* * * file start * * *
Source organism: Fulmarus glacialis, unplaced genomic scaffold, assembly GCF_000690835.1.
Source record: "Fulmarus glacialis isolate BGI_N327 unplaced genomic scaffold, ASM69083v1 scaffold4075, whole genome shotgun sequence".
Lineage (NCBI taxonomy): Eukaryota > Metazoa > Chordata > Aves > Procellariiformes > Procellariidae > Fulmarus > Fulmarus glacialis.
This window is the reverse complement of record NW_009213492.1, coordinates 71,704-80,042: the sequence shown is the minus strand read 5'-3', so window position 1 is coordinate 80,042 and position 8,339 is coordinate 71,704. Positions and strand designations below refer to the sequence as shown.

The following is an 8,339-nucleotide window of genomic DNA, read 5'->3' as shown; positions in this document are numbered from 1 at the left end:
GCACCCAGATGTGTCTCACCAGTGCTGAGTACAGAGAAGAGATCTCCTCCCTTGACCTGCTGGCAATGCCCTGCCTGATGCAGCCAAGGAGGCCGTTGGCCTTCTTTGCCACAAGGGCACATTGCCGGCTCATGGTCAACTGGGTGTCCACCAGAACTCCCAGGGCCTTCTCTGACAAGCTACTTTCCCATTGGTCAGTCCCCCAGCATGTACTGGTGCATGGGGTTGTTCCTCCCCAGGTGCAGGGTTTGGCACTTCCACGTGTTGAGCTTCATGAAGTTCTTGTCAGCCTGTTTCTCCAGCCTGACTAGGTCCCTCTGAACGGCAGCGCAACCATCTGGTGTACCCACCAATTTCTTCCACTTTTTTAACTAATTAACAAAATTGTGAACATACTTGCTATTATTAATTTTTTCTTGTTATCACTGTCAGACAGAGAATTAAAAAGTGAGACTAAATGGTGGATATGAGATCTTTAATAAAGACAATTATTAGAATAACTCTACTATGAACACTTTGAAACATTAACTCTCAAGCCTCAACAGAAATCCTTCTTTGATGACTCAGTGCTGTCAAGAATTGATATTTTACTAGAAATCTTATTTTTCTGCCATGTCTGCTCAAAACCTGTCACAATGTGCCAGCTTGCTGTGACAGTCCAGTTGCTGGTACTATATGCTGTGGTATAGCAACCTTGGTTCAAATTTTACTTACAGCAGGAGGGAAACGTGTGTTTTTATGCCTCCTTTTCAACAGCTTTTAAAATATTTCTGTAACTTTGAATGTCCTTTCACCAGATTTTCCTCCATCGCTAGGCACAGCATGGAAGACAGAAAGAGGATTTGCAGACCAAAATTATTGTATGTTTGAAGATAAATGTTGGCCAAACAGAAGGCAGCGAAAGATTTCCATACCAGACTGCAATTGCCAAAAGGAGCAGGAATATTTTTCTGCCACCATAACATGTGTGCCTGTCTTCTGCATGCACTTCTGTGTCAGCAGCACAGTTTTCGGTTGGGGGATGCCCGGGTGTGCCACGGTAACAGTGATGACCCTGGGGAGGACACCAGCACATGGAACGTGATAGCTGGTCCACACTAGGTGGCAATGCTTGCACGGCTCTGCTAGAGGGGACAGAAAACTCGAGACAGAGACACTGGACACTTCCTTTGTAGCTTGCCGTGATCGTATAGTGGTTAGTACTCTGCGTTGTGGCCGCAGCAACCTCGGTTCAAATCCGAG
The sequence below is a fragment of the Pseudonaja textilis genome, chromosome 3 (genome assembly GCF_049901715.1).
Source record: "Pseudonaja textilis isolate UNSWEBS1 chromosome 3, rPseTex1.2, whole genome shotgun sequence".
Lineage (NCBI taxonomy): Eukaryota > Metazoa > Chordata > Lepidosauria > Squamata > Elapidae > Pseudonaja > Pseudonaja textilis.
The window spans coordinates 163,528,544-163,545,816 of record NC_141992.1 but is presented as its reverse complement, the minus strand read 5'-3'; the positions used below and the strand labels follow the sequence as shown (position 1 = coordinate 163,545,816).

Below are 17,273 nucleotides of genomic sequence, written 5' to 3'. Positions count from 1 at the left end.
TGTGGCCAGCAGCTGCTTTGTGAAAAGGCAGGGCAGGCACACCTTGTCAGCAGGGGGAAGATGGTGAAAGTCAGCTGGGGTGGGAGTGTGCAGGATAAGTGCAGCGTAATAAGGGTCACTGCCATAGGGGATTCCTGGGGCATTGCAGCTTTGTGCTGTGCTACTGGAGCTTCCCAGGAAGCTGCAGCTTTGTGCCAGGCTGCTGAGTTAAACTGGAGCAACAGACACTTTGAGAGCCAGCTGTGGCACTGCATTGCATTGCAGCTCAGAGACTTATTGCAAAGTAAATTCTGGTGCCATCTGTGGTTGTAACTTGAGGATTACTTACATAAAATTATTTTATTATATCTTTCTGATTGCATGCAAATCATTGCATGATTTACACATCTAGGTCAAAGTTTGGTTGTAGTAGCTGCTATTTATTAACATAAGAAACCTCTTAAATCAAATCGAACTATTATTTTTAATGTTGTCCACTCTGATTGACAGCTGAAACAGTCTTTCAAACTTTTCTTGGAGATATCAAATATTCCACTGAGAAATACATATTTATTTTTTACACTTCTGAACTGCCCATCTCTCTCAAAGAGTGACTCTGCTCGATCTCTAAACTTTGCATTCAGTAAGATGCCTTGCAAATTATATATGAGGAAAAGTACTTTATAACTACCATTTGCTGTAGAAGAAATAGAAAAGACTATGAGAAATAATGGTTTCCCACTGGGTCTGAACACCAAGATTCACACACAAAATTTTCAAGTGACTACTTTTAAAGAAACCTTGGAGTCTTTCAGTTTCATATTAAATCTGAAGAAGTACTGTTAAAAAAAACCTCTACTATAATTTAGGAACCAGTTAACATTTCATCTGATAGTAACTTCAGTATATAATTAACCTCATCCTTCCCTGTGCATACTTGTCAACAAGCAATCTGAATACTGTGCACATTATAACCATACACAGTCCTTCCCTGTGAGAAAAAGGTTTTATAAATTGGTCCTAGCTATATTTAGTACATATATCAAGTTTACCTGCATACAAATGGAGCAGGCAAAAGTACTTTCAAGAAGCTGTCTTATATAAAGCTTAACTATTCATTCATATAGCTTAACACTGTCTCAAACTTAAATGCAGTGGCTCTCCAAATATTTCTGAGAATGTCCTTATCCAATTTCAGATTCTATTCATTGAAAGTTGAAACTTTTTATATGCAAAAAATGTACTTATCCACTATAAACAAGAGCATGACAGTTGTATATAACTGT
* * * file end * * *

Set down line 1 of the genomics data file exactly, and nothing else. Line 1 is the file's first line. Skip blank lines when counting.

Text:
Source organism: Fulmarus glacialis, unplaced genomic scaffold, assembly GCF_000690835.1.